“LPS has developed and is continuing to implement far more reliable systems while saving millions of dollars in contrast to using commercial installers and integrators for such a robust system over time,” Dorn said. “By internalizing the capability to purchase, install, upgrade and repair their own systems and negotiating the ability to blend cameras and other products from multiple vendors, LPS has not only dramatically reduced costs, but is not at the mercy of integrators, installers and manufacturers.”
Grace has been so involved in the development, implementation and maintenance of campus security technologies that he is now chairman for the Security Industry Association’s Partner Alliance for Safer Schools (PASS).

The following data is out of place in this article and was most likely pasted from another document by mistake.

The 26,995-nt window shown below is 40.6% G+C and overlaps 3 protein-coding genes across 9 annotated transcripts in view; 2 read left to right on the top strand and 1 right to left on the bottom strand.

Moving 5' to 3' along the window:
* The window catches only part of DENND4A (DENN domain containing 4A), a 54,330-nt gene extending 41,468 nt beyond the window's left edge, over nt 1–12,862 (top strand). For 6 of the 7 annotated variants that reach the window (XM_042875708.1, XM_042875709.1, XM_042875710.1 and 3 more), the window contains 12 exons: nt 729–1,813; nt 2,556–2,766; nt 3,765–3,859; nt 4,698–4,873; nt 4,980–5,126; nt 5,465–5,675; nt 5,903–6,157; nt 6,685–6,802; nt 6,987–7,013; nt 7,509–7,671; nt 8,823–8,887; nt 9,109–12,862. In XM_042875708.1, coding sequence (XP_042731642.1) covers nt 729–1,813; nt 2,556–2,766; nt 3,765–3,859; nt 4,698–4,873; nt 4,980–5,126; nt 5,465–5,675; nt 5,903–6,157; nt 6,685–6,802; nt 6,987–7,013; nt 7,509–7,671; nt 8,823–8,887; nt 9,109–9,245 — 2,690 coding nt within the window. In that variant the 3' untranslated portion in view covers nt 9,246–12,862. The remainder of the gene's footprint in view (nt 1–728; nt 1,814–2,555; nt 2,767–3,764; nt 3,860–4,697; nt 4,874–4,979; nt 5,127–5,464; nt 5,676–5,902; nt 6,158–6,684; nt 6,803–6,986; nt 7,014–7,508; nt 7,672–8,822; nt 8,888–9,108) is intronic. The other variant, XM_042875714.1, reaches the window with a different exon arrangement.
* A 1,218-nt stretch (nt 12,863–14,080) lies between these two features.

Campus Safety Takes Its Toll
In the 2018-2019 academic year, Grace and his team investigated 528 tips about a wide range of issues, including bullying, child abuse, cutting, cyberbullying, drug and alcohol use, planned school attacks, depression, threats and more. The most common tips that Grace and his team investigated last year were suicide threats (143 in all).
On average, he personally handles at least six calls per day across the district. Additionally, throughout his career, he’s responded to a wide variety of incidents, from fatal student accidents, completed suicides on campus with firearms, Hazmat spills, wild animals, de-escalating upset, intoxicated parents on school grounds, finding missing children, bomb threats and more. In many cases, he has de-escalated situations so that violence was averted.
In 2013, he was deeply involved in assisting law enforcement and the district after an Arapahoe High School student shot and killed 17-year-old Claire Davis.